Alexandra Carstensen (email@example.com)
Jing Xu (firstname.lastname@example.org)
Cameron T. Smith (email@example.com)
Terry Regier (firstname.lastname@example.org)
Department of Psychology, Department of Linguistics, Cognitive Science Program,
University of California, Berkeley, CA 94720 USA
Department of Neurology, Johns Hopkins University, Baltimore, MD 21287 USA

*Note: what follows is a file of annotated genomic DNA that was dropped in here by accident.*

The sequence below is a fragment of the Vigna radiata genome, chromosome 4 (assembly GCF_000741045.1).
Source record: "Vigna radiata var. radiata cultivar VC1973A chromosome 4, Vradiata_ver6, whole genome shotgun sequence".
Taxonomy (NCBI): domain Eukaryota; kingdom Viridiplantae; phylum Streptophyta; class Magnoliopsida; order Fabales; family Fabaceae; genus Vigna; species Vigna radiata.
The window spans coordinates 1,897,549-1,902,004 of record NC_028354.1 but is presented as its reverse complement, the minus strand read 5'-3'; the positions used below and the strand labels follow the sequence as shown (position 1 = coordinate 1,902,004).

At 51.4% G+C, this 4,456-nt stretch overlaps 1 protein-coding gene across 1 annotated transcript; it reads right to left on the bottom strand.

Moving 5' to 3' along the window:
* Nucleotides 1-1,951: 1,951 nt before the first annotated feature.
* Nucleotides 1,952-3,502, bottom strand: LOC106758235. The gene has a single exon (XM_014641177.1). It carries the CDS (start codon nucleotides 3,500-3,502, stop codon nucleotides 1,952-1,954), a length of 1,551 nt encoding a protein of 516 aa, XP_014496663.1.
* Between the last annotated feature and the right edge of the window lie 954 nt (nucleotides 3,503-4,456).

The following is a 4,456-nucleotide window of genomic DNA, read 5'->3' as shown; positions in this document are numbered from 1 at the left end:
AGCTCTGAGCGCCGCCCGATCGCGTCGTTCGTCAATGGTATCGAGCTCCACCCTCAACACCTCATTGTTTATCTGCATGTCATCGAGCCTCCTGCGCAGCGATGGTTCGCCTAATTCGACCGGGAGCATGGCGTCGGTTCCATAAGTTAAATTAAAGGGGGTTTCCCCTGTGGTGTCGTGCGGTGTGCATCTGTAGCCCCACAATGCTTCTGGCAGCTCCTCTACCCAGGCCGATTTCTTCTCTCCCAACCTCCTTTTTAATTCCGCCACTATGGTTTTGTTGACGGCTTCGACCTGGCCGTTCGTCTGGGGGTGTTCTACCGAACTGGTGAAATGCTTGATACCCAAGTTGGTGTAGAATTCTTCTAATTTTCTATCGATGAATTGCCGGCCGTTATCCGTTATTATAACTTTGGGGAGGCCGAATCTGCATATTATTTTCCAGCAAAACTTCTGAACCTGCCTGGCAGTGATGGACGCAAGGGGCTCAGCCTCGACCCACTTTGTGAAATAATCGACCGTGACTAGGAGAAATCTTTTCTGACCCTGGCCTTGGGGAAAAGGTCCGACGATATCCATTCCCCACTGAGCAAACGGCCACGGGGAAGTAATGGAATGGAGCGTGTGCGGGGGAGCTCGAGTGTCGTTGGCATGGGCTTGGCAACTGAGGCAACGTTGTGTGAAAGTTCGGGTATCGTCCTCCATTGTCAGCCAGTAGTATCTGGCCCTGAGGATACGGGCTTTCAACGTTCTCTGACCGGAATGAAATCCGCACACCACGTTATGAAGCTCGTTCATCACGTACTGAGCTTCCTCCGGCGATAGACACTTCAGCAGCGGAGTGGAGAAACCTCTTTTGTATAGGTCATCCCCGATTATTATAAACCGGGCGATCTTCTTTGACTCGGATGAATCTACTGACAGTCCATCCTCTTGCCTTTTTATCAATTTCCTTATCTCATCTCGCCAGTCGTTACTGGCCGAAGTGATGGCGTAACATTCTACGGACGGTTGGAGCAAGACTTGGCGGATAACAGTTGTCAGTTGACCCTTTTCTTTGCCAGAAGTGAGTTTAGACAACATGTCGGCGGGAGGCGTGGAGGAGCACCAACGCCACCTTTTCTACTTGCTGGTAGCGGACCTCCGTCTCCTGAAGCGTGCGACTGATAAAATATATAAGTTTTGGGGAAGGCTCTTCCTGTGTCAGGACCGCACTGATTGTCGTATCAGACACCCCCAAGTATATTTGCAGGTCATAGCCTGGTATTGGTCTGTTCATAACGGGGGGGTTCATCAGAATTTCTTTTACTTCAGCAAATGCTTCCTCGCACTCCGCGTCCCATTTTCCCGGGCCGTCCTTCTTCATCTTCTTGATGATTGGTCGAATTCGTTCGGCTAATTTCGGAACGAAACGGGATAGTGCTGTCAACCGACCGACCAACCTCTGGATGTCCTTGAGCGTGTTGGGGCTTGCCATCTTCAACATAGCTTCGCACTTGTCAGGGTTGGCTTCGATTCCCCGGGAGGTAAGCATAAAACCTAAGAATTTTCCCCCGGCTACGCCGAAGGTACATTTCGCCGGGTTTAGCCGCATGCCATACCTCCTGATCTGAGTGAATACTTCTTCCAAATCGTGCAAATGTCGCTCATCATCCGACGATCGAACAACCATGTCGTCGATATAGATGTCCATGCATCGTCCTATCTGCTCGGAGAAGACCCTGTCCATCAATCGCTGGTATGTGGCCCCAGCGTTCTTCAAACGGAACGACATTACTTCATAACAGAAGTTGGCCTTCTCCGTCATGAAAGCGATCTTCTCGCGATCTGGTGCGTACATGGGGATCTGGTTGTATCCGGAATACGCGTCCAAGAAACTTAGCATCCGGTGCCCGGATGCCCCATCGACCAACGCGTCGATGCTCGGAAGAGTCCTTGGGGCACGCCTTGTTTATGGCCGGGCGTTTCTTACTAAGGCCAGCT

Why do languages parcel human experience into categories in the ways they do? Languages vary widely in their category systems but not arbitrarily, and one possibility is that this constrained variation reflects universal communicative needs. Consistent with this idea, it has been shown that attested category systems tend to support highly informative communication. However it is not yet known what process produces these informative systems. Here we show that human simulation of cultural transmission in the lab produces systems of semantic categories that converge toward greater informativeness, in the domains of color and spatial relations. These findings suggest that larger-scale cultural transmission over historical time could have produced the diverse yet informative category systems found in the world's languages.